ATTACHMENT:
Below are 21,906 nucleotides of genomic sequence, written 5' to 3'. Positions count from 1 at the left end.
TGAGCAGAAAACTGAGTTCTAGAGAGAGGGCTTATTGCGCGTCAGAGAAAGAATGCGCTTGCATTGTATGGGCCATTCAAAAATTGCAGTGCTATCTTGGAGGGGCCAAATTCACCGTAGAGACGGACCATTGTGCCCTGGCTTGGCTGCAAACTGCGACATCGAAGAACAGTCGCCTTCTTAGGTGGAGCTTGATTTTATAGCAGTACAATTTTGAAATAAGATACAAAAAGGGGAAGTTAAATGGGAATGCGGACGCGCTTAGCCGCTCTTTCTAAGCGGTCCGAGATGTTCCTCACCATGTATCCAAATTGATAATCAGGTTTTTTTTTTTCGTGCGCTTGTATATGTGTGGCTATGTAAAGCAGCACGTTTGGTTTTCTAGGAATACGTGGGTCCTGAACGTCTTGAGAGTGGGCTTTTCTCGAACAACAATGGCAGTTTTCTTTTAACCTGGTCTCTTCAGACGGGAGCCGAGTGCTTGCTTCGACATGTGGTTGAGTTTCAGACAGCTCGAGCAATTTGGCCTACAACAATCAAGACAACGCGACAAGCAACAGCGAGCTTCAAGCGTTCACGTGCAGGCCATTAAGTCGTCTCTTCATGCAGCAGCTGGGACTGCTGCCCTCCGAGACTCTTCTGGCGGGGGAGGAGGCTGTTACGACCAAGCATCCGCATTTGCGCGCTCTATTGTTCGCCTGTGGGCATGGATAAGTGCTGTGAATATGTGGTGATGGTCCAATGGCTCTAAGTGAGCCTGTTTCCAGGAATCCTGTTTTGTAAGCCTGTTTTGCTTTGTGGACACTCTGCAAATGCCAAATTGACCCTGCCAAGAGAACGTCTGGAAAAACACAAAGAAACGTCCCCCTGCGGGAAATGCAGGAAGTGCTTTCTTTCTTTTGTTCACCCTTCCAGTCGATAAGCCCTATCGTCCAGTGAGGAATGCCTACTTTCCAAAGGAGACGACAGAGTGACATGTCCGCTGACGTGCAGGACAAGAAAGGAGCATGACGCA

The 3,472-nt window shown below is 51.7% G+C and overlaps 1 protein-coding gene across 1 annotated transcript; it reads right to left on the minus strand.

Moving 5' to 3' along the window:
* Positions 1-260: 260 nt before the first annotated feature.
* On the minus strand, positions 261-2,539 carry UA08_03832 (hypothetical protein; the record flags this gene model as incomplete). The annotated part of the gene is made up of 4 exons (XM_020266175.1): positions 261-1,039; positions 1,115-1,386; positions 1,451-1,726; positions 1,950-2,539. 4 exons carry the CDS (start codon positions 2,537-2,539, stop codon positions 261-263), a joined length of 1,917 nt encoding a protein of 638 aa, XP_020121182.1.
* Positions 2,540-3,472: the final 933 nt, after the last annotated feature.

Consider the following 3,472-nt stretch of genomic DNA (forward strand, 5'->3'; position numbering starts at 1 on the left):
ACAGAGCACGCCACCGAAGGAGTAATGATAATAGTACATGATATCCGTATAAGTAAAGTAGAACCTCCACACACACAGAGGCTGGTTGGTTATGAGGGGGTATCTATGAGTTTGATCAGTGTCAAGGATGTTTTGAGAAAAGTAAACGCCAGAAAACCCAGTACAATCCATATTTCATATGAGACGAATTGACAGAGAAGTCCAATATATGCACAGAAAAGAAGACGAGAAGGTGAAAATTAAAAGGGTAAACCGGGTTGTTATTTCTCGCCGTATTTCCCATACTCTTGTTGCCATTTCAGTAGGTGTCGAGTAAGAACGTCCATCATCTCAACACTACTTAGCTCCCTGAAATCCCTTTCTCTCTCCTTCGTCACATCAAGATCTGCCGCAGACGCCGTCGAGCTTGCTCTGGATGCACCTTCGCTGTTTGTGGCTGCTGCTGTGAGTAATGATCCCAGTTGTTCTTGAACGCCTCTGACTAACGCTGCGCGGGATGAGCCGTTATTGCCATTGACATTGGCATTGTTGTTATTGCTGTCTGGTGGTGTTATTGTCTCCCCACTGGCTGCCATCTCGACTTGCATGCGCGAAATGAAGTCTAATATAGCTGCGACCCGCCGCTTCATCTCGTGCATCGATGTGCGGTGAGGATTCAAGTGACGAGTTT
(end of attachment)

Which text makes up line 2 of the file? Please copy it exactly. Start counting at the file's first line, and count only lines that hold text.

TGAGCAGAAAACTGAGTTCTAGAGAGAGGGCTTATTGCGCGTCAGAGAAAGAATGCGCTTGCATTGTATGGGCCATTCAAAAATTGCAGTGCTATCTTGGAGGGGCCAAATTCACCGTAGAGACGGACCATTGTGCCCTGGCTTGGCTGCAAACTGCGACATCGAAGAACAGTCGCCTTCTTAGGTGGAGCTTGATTTTATAGCAGTACAATTTTGAAATAAGATACAAAAAGGGGAAGTTAAATGGGAATGCGGACGCGCTTAGCCGCTCTTTCTAAGCGGTCCGAGATGTTCCTCACCATGTATCCAAATTGATAATCAGGTTTTTTTTTTTCGTGCGCTTGTATATGTGTGGCTATGTAAAGCAGCACGTTTGGTTTTCTAGGAATACGTGGGTCCTGAACGTCTTGAGAGTGGGCTTTTCTCGAACAACAATGGCAGTTTTCTTTTAACCTGGTCTCTTCAGACGGGAGCCGAGTGCTTGCTTCGACATGTGGTTGAGTTTCAGACAGCTCGAGCAATTTGGCCTACAACAATCAAGACAACGCGACAAGCAACAGCGAGCTTCAAGCGTTCACGTGCAGGCCATTAAGTCGTCTCTTCATGCAGCAGCTGGGACTGCTGCCCTCCGAGACTCTTCTGGCGGGGGAGGAGGCTGTTACGACCAAGCATCCGCATTTGCGCGCTCTATTGTTCGCCTGTGGGCATGGATAAGTGCTGTGAATATGTGGTGATGGTCCAATGGCTCTAAGTGAGCCTGTTTCCAGGAATCCTGTTTTGTAAGCCTGTTTTGCTTTGTGGACACTCTGCAAATGCCAAATTGACCCTGCCAAGAGAACGTCTGGAAAAACACAAAGAAACGTCCCCCTGCGGGAAATGCAGGAAGTGCTTTCTTTCTTTTGTTCACCCTTCCAGTCGATAAGCCCTATCGTCCAGTGAGGAATGCCTACTTTCCAAAGGAGACGACAGAGTGACATGTCCGCTGACGTGCAGGACAAGAAAGGAGCATGACGCA